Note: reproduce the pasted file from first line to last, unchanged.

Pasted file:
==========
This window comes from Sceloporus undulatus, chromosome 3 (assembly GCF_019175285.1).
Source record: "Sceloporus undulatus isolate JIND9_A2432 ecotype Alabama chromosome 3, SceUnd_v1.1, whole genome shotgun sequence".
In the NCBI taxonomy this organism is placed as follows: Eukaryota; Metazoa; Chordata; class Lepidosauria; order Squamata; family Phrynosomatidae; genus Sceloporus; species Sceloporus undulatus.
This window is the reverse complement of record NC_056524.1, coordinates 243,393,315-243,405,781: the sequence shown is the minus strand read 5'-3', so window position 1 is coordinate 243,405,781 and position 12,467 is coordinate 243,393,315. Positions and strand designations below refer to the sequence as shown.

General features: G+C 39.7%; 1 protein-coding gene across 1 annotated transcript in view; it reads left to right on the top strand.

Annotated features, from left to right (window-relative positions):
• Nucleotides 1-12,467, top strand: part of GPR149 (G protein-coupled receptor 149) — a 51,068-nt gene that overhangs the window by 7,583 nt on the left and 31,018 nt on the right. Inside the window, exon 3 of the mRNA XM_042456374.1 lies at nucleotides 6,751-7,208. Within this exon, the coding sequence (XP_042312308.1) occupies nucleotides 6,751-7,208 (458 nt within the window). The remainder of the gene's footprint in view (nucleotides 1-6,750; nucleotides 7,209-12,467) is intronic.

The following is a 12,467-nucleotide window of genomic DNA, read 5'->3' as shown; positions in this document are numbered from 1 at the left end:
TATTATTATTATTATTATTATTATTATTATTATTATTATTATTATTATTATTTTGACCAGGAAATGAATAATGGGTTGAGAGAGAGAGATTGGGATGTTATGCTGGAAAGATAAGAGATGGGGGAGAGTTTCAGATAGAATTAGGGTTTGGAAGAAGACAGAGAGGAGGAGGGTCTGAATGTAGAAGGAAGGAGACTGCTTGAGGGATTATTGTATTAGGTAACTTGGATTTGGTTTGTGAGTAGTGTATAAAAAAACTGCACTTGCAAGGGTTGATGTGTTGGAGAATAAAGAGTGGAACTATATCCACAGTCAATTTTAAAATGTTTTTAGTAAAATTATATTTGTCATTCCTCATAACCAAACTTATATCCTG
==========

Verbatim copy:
This window comes from Sceloporus undulatus, chromosome 3 (assembly GCF_019175285.1).
Source record: "Sceloporus undulatus isolate JIND9_A2432 ecotype Alabama chromosome 3, SceUnd_v1.1, whole genome shotgun sequence".
In the NCBI taxonomy this organism is placed as follows: Eukaryota; Metazoa; Chordata; class Lepidosauria; order Squamata; family Phrynosomatidae; genus Sceloporus; species Sceloporus undulatus.
This window is the reverse complement of record NC_056524.1, coordinates 243,393,315-243,405,781: the sequence shown is the minus strand read 5'-3', so window position 1 is coordinate 243,405,781 and position 12,467 is coordinate 243,393,315. Positions and strand designations below refer to the sequence as shown.

General features: G+C 39.7%; 1 protein-coding gene across 1 annotated transcript in view; it reads left to right on the top strand.

Annotated features, from left to right (window-relative positions):
• Nucleotides 1-12,467, top strand: part of GPR149 (G protein-coupled receptor 149) — a 51,068-nt gene that overhangs the window by 7,583 nt on the left and 31,018 nt on the right. Inside the window, exon 3 of the mRNA XM_042456374.1 lies at nucleotides 6,751-7,208. Within this exon, the coding sequence (XP_042312308.1) occupies nucleotides 6,751-7,208 (458 nt within the window). The remainder of the gene's footprint in view (nucleotides 1-6,750; nucleotides 7,209-12,467) is intronic.

The following is a 12,467-nucleotide window of genomic DNA, read 5'->3' as shown; positions in this document are numbered from 1 at the left end:
TATTATTATTATTATTATTATTATTATTATTATTATTATTATTATTATTATTTTGACCAGGAAATGAATAATGGGTTGAGAGAGAGAGATTGGGATGTTATGCTGGAAAGATAAGAGATGGGGGAGAGTTTCAGATAGAATTAGGGTTTGGAAGAAGACAGAGAGGAGGAGGGTCTGAATGTAGAAGGAAGGAGACTGCTTGAGGGATTATTGTATTAGGTAACTTGGATTTGGTTTGTGAGTAGTGTATAAAAAAACTGCACTTGCAAGGGTTGATGTGTTGGAGAATAAAGAGTGGAACTATATCCACAGTCAATTTTAAAATGTTTTTAGTAAAATTATATTTGTCATTCCTCATAACCAAACTTATATCCTG